Yes, that's an excellent answer. Very, very thorough. How should we be thinking about -- I mean, the reinsurance segment has done very well. Should we be worried about the earnings trajectory as pricing pulls in for that segment? Really it's an '14 and beyond kind of question. You guys are operating really well right now. It looks like another good quarter there.

Steven P. Hearn

It is, Greg, I'll take that one as well, Dominic, if I may. Yes, another great quarter out of Willis Re. Maybe people are getting tired or me saying that, I'm not getting tired saying it. I can tell you it's a great result. Largely driven, as we said, as Dominic said in his commentary, buying new business as well. So it's not by accident. This is very much sustaining business growth that's driving these numbers, as well as a good retention. Obviously the debate is around what happens in terms of property cap -- new capital whether that bleeds into other product classes or out of North America, which is largely where it's concentrated at the moment. That's one factor, which obviously is going to have some sort of impact on the reinsurance world. Again, I repeat, lower premiums don't necessarily mean lower earnings and we do find people buy more, particularly outside the larger reinsurance buyers when rates are coming down. There's been a lot of public comment around the larger reinsurance buyers retaining more, buying less reinsurance capacity. But again, that doesn't necessarily flow through in terms of the reinsurance intermediaries earnings because often, in fact always, you'll find reinsurance intermediary or 2, engaged in providing advice and modeling around that risk retention activity. So I think we feel very good about Willis Re, it continues to perform very well and, and particularly given its market share in a couple of jurisdictions, notably North America, we still anticipate good performance out of that business.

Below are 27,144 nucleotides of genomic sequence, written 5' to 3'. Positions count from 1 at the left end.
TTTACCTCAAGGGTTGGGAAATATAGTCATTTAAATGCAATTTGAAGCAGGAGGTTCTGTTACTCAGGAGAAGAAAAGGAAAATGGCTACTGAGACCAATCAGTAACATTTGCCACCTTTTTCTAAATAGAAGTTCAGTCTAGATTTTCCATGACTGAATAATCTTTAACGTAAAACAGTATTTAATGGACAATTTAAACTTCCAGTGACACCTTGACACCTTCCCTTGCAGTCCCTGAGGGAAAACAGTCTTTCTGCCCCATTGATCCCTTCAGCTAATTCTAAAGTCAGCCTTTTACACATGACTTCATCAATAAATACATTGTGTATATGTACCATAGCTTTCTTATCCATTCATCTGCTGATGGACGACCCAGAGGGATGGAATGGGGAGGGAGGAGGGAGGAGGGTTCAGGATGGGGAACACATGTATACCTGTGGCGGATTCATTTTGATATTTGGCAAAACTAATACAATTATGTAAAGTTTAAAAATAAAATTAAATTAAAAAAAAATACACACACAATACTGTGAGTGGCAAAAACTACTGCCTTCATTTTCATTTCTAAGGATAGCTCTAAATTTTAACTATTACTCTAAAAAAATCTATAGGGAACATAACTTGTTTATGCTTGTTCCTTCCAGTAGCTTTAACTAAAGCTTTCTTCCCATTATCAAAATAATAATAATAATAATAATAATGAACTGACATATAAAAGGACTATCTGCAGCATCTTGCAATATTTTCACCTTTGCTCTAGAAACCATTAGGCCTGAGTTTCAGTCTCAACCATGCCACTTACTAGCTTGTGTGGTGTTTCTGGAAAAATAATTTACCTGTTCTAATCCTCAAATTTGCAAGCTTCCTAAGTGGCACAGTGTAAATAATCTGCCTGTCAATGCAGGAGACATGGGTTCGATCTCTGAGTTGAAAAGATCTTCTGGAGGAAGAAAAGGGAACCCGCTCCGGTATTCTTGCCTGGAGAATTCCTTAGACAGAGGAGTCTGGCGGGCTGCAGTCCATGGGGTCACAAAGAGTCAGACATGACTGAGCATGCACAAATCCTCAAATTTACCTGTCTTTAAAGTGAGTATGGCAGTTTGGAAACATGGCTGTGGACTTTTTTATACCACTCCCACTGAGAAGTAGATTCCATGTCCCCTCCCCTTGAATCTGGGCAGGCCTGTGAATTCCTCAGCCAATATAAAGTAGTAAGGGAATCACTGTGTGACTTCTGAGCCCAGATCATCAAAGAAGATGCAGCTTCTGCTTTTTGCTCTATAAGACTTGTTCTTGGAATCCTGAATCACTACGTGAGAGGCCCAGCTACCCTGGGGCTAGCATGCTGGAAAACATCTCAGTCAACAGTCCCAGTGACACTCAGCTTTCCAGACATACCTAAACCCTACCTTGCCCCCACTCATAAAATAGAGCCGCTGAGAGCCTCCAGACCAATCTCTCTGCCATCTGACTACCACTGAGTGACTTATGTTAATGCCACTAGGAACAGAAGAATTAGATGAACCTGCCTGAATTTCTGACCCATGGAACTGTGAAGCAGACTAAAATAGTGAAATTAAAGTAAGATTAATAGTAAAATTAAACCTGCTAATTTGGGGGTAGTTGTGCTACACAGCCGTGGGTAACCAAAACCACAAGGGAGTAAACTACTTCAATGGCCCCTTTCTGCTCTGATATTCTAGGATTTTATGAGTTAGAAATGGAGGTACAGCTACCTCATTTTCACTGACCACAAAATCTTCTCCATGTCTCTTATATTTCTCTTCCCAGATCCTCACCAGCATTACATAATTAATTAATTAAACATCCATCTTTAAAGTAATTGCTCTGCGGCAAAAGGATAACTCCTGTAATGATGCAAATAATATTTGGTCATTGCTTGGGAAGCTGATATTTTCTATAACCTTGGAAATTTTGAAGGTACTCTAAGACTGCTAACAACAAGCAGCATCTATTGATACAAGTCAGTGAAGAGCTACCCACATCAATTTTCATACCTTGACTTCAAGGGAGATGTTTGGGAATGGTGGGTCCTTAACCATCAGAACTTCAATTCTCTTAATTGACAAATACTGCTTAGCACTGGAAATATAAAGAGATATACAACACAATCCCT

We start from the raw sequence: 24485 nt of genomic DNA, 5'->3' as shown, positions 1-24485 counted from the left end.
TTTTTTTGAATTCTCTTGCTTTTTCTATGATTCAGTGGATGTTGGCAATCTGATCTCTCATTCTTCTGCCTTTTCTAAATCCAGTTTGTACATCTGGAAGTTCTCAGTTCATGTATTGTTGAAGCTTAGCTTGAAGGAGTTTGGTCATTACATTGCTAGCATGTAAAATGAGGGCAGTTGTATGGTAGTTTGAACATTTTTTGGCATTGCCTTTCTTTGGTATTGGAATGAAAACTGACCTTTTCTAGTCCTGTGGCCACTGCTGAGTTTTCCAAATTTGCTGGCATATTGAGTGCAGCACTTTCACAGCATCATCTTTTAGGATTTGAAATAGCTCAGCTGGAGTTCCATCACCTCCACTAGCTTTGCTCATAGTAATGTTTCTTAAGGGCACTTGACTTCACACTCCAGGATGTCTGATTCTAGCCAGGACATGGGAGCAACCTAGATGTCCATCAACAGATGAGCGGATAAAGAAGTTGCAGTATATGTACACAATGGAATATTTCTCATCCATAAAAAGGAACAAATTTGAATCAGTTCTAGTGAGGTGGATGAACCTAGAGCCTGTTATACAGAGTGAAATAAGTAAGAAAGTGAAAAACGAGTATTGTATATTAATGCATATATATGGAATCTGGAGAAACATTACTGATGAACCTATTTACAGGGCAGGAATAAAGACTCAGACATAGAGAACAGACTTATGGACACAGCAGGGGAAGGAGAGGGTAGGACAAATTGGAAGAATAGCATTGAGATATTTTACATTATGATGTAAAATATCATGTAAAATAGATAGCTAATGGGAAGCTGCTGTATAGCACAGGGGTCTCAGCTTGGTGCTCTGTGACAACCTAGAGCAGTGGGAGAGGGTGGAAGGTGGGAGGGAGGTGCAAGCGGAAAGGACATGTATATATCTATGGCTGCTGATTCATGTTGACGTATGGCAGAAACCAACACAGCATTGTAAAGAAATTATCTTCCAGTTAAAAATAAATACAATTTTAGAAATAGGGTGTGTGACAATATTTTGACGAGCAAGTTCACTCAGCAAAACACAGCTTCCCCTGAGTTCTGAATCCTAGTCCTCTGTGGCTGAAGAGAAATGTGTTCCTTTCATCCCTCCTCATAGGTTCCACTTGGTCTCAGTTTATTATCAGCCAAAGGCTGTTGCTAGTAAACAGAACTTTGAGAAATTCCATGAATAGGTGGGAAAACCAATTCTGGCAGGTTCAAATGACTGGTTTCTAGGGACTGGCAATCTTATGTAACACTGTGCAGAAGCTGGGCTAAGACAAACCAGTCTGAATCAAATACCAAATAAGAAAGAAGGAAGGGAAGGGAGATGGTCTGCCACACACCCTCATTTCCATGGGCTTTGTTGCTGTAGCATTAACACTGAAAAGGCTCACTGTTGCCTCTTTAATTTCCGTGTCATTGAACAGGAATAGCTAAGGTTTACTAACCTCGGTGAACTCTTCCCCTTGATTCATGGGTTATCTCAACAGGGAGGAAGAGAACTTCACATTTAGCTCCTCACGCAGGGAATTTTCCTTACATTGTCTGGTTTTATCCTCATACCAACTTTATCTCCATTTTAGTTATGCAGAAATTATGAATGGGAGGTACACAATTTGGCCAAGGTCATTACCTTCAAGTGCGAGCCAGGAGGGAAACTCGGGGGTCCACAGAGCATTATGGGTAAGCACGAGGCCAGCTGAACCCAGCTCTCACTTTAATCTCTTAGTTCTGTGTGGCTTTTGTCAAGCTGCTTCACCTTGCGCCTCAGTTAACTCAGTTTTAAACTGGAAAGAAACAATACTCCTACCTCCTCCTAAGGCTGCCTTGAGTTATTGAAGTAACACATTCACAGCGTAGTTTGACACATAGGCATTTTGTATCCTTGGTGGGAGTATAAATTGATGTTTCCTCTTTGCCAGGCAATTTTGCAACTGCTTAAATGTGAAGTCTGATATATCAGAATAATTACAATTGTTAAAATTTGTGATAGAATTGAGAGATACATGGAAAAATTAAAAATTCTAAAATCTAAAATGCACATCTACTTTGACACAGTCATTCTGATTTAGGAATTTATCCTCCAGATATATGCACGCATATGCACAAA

Operator

Our next question comes from Mike Nannizzi of Goldman Sachs.

Michael Nannizzi - Goldman Sachs Group Inc., Research Division

So just maybe on the expenses lines. First off, on the comp side, on the salary and benefits side. Can you kind of break out the headcount increases versus the salary components? Is that possible?

Michael K. Neborak

So the headcount increases that I referred to is being roughly 3% over the last 12 months breakout, North America is essentially flat to up a little bit. International was between 4% and 4.5%. Global is up between 6% and 7%. So that's kind of split between reinsurance, placement and some of the other activities that Steve referred to. And then our corporate expenses headcount are up about 3%.

Michael Nannizzi - Goldman Sachs Group Inc., Research Division